In September 2005, ten years ago, the American Rebecca started, after much deliberation, a ‘safe home’ for vulnerable Albanian girls in Korça. Her personal motto is: “To love children nobody else loves” and she created a safe environment for the girls so that they can work on their future.
In 2003 a day centre for vulnerable children opened in Korca for children who were during the day on the streets, playing, begging and just hanging around. Rebecca got to know them better and found out that within that group were two eleven year old sisters who were being sexually exploited in exchange for cigarettes, alcohol or food It was also discovered that a trafficker often visited their house. Rebecca decided to do something, before it was too late and the safe house project was born.
The girls’ situation was heartbreaking and the state system had no clear answers for these problems. After thinking, looking around, consulting and praying the Kenedi Foundation decided to provide for these and other girls a shelter-house. This would allow them to grow up in a safer and more loving place and give them time to come to terms with their traumas. It was a big decision, because such a thing is not easily fixed and the establishment of a girls’ home was a long-term project.
Rebecca: “I would like the next year to go for a deeper level, rather than absorb more girls. Together with the staff, we want to invest in ways for the staff and girls to work with their traumas, to find healing. We do this together with specialists from the United Kingdom who share their experience and knowledge. Although they will always carry the past with them, my prayer is that they may experience the healing power of God.”
In August 1995 Marleen van de Voorde exchanged her Belgium for Albania. Now, twenty years later, she looks back on her time in Albania. She experienced a lot of highs and lows, but her trust in God gave her strength to persevere and continue. This is an interview with an enthusiastic person.
The 55-year-old Marleen sees herself as a passionate person who likes to works towards a goal. “When I was little I wanted to be a nurse, nobody could dissuade me. Similarly later on, when I wanted to go into missions. With that in mind, I chose a wide medical training so that I could use this knowledge later in the mission field. Finally God opened several doors so I could go on mission.”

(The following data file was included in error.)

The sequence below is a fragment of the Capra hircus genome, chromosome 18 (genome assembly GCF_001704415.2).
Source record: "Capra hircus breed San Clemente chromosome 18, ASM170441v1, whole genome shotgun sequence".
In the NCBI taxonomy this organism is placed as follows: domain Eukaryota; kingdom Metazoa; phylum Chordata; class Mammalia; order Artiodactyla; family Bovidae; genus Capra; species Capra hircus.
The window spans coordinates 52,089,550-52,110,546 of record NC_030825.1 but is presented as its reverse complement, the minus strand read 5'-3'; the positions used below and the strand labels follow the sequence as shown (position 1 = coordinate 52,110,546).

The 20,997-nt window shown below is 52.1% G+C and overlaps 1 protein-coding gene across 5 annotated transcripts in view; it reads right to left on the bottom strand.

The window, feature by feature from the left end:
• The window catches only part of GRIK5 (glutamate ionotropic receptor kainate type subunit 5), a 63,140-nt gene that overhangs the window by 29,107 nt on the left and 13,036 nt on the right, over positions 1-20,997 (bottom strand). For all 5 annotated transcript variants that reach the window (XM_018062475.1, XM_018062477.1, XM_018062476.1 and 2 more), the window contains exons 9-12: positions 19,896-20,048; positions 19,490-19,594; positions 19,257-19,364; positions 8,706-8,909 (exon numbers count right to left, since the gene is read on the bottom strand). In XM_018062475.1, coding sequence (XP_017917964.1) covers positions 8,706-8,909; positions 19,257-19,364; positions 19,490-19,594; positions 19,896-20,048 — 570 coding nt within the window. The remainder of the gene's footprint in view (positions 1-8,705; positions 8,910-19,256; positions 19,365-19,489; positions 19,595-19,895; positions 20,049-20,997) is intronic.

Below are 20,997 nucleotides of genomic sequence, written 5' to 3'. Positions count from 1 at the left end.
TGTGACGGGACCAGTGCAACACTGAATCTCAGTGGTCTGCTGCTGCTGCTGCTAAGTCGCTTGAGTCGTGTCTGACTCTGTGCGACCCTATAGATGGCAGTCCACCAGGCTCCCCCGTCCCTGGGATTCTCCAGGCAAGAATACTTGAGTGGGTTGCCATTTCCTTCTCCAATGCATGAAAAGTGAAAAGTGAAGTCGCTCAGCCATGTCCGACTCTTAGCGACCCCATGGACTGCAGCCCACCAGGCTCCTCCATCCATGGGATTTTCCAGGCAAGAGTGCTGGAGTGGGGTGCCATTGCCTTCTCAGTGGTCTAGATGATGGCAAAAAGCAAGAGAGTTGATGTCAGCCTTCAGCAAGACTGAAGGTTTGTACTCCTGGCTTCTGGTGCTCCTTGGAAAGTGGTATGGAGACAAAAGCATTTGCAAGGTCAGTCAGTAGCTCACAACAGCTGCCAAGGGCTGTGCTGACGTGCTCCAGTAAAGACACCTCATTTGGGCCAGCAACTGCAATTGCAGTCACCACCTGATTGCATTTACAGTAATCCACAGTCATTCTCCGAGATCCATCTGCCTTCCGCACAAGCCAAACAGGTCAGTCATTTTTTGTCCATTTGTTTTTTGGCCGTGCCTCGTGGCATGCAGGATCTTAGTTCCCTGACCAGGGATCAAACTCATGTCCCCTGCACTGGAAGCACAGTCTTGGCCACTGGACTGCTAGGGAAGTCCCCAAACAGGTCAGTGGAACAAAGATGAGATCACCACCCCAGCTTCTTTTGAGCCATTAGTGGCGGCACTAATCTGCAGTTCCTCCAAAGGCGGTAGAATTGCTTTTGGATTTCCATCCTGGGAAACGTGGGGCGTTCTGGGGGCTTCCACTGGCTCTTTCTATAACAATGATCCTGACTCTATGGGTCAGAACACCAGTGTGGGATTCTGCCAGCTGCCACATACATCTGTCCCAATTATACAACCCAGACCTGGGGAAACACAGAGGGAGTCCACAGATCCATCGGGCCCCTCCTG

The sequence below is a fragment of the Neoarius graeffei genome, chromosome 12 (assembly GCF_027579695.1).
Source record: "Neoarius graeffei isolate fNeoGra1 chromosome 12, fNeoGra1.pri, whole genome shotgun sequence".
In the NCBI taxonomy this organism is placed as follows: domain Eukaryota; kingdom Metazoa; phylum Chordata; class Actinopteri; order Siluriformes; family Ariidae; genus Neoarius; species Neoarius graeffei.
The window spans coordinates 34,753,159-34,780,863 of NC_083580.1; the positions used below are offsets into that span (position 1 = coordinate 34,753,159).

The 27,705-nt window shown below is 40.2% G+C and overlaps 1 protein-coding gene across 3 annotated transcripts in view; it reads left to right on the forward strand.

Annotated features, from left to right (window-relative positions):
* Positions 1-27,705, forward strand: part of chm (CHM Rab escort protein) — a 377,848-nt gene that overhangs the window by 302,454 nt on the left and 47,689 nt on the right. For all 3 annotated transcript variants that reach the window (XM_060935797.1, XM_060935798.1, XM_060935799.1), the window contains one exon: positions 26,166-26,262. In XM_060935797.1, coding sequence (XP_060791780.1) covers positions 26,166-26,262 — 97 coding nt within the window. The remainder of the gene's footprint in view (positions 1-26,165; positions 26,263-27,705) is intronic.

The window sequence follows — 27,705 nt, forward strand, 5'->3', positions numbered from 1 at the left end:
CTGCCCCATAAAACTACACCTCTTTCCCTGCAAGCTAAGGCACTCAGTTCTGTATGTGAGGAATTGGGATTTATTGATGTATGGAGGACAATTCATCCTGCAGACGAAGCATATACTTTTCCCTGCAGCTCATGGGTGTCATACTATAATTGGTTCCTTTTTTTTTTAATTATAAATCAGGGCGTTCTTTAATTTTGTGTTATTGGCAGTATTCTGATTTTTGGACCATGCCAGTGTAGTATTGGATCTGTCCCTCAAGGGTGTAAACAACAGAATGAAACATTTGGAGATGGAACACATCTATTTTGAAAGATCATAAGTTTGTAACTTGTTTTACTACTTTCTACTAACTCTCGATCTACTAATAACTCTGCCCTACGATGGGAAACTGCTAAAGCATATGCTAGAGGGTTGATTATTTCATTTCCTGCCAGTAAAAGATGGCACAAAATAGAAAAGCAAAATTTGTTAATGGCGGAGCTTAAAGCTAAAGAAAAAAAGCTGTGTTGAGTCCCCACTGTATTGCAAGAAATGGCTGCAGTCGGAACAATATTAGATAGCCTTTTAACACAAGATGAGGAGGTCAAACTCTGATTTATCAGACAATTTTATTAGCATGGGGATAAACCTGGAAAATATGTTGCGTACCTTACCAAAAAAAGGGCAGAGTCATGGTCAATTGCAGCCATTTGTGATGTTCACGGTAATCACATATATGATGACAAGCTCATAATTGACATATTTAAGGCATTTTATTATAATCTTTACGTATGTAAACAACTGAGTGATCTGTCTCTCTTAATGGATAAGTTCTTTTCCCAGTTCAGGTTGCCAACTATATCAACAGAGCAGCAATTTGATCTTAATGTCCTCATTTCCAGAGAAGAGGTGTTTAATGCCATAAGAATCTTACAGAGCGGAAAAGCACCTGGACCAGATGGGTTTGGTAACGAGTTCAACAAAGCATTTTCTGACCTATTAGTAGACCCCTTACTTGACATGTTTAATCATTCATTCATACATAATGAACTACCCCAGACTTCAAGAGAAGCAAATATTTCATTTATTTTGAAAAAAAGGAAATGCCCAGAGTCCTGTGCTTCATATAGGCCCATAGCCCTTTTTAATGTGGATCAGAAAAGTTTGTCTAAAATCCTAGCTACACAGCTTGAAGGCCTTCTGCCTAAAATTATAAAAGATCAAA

Sharing Medical knowledge
“Through Bible smuggling work I got in touch with the Dutch organization ‘Dorcas’. They asked me to join a pilot project to teach village nurses around the East Albanian city Korce. The integration and teaching were going well, but it was difficult for the nurses to transform and put the theory into practice, partly because my vision of district nursing, according to the Albanian authorities, did not fit into their task list. In the end I gave medical lessons through a nursing school to the new generation nurses. I did that until 2000, I was for some months out of the country when the anarchy started in Albania and gangs ruled the country. Finally I developed a home care system in 1997 by myself for the chronically ill and disabled. I trained the staff by myself through the Kenedy Foundation, an Albanian Evangelical aid organization with which I still work.”
Twenty thoughts about Marleen from her immediate colleagues:
always called, helpful, trusting and reliable, easy going, fantastic, doesn’t see borders as obstacles, hard worker, works with whole heart, Jesus follower, can say hard things with a smile, sometimes driven, little fear, loving, irreplaceable, single, strong yet compassionate, has vision without fear, Flemish Albanian, seeks what’s right and yet is merciful and caring.
“At the end of the last century, I tried to start a lot of things , but there was little progress and I felt alone. My ideals seemed impossible to reach. I was in a difficult period and I took a six months break. Actually, I wanted to give up, unless I could work with the support of a local church and I could work with Christian nurses. I did not want to compromise and then God provided wonderfully with three nurses! I entered the new millennium with renewed energy, thank God!”
“There were just three nurses falling from the sky”
“The twenty years that I have worked over here has been a big learning time for me with a lot of ‘stretching’. That means that you often need to adjust expectations because things change. I never expected that I would lead an organisation, because I have a hands-on mentality. A good foundation on which you can build is hard to find here. And if there is a base, it is quite crooked. I’ve been here for twenty years, but sometimes I still do not understand things. Sometimes I am a bit naive. As a foreigner, you never know, communication is sometimes hidden behind veiled language. Sometimes it makes the work and living here quite tough.”
“A foundation upon which you can build here in Albania is hard to find”
Faith gives strength